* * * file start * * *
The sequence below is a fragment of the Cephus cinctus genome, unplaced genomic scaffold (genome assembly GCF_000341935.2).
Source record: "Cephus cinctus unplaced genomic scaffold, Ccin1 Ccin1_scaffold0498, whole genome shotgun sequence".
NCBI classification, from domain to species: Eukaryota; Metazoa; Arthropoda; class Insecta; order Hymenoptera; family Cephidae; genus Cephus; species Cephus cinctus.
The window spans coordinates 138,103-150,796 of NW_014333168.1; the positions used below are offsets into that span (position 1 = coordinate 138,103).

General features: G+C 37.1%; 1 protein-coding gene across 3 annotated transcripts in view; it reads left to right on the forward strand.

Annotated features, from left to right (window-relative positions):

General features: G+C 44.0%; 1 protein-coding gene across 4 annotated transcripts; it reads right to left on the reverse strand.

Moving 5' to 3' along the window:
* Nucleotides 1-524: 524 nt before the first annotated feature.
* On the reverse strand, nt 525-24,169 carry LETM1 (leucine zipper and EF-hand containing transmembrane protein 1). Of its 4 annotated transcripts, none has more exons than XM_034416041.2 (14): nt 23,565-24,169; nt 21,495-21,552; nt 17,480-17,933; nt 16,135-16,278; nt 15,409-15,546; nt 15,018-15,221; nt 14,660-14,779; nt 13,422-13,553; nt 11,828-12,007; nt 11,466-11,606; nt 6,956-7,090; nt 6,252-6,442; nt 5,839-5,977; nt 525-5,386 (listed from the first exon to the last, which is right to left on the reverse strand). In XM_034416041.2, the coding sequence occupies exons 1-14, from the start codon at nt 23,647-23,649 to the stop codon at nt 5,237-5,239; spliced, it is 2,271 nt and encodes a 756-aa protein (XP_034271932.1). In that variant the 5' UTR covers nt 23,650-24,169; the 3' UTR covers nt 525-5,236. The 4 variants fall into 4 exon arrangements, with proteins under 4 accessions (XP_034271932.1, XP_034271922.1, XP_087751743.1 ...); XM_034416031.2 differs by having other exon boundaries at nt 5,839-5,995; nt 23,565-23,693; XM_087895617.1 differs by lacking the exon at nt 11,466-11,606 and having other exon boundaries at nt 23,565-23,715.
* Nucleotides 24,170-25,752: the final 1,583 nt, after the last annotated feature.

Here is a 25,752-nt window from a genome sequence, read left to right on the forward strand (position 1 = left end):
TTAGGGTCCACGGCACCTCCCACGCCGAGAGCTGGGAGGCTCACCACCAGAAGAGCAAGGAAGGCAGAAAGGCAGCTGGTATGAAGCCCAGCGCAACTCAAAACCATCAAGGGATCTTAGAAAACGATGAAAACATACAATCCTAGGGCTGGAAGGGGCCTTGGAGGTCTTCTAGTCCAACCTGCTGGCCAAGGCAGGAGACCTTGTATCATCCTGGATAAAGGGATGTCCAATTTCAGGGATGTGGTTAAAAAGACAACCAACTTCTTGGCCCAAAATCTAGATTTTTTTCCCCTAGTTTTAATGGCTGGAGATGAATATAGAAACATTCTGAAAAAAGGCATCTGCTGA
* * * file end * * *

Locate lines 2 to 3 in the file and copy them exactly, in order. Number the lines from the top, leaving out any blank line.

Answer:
Source record: "Cephus cinctus unplaced genomic scaffold, Ccin1 Ccin1_scaffold0498, whole genome shotgun sequence".
NCBI classification, from domain to species: Eukaryota; Metazoa; Arthropoda; class Insecta; order Hymenoptera; family Cephidae; genus Cephus; species Cephus cinctus.